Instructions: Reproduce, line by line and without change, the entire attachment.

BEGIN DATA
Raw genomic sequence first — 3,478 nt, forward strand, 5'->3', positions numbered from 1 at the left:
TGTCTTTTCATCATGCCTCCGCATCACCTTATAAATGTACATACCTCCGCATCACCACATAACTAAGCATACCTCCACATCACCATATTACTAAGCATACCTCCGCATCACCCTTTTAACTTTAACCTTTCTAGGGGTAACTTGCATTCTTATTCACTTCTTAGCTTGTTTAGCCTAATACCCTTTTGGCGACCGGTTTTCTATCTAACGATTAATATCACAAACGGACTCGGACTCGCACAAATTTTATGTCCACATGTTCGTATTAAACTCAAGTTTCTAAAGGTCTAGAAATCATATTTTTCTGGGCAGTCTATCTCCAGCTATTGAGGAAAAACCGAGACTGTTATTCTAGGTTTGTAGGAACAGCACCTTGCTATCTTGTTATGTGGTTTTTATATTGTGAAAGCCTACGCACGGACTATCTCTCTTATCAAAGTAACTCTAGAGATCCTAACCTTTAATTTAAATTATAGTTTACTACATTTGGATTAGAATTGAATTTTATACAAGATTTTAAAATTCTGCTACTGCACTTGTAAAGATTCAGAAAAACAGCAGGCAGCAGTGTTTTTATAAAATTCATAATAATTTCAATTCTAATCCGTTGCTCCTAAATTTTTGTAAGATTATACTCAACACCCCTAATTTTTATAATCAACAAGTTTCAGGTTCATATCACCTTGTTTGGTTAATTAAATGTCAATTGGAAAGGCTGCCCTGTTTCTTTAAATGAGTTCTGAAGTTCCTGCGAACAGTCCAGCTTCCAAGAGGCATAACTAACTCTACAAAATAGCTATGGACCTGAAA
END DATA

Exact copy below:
Raw genomic sequence first — 3,478 nt, forward strand, 5'->3', positions numbered from 1 at the left:
TGTCTTTTCATCATGCCTCCGCATCACCTTATAAATGTACATACCTCCGCATCACCACATAACTAAGCATACCTCCACATCACCATATTACTAAGCATACCTCCGCATCACCCTTTTAACTTTAACCTTTCTAGGGGTAACTTGCATTCTTATTCACTTCTTAGCTTGTTTAGCCTAATACCCTTTTGGCGACCGGTTTTCTATCTAACGATTAATATCACAAACGGACTCGGACTCGCACAAATTTTATGTCCACATGTTCGTATTAAACTCAAGTTTCTAAAGGTCTAGAAATCATATTTTTCTGGGCAGTCTATCTCCAGCTATTGAGGAAAAACCGAGACTGTTATTCTAGGTTTGTAGGAACAGCACCTTGCTATCTTGTTATGTGGTTTTTATATTGTGAAAGCCTACGCACGGACTATCTCTCTTATCAAAGTAACTCTAGAGATCCTAACCTTTAATTTAAATTATAGTTTACTACATTTGGATTAGAATTGAATTTTATACAAGATTTTAAAATTCTGCTACTGCACTTGTAAAGATTCAGAAAAACAGCAGGCAGCAGTGTTTTTATAAAATTCATAATAATTTCAATTCTAATCCGTTGCTCCTAAATTTTTGTAAGATTATACTCAACACCCCTAATTTTTATAATCAACAAGTTTCAGGTTCATATCACCTTGTTTGGTTAATTAAATGTCAATTGGAAAGGCTGCCCTGTTTCTTTAAATGAGTTCTGAAGTTCCTGCGAACAGTCCAGCTTCCAAGAGGCATAACTAACTCTACAAAATAGCTATGGACCTGAAA